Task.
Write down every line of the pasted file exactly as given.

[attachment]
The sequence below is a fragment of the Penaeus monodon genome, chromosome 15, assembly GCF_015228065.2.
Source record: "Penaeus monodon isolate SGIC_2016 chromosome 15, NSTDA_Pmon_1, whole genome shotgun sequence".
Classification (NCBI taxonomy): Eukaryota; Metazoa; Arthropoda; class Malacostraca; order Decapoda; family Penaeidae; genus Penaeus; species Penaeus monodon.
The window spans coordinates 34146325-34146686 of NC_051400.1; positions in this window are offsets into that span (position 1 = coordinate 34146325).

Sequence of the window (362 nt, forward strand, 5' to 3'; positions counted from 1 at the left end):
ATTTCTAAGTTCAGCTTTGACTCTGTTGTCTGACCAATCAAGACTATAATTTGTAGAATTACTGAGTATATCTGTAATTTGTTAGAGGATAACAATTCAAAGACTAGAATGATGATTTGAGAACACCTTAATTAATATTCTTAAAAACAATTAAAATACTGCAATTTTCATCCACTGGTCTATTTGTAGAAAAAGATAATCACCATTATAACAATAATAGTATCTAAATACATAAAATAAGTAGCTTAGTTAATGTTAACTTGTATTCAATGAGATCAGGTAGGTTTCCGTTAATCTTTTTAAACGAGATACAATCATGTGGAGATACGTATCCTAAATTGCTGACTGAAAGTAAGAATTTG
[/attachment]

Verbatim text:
The sequence below is a fragment of the Penaeus monodon genome, chromosome 15, assembly GCF_015228065.2.
Source record: "Penaeus monodon isolate SGIC_2016 chromosome 15, NSTDA_Pmon_1, whole genome shotgun sequence".
Classification (NCBI taxonomy): Eukaryota; Metazoa; Arthropoda; class Malacostraca; order Decapoda; family Penaeidae; genus Penaeus; species Penaeus monodon.
The window spans coordinates 34146325-34146686 of NC_051400.1; positions in this window are offsets into that span (position 1 = coordinate 34146325).

Sequence of the window (362 nt, forward strand, 5' to 3'; positions counted from 1 at the left end):
ATTTCTAAGTTCAGCTTTGACTCTGTTGTCTGACCAATCAAGACTATAATTTGTAGAATTACTGAGTATATCTGTAATTTGTTAGAGGATAACAATTCAAAGACTAGAATGATGATTTGAGAACACCTTAATTAATATTCTTAAAAACAATTAAAATACTGCAATTTTCATCCACTGGTCTATTTGTAGAAAAAGATAATCACCATTATAACAATAATAGTATCTAAATACATAAAATAAGTAGCTTAGTTAATGTTAACTTGTATTCAATGAGATCAGGTAGGTTTCCGTTAATCTTTTTAAACGAGATACAATCATGTGGAGATACGTATCCTAAATTGCTGACTGAAAGTAAGAATTTG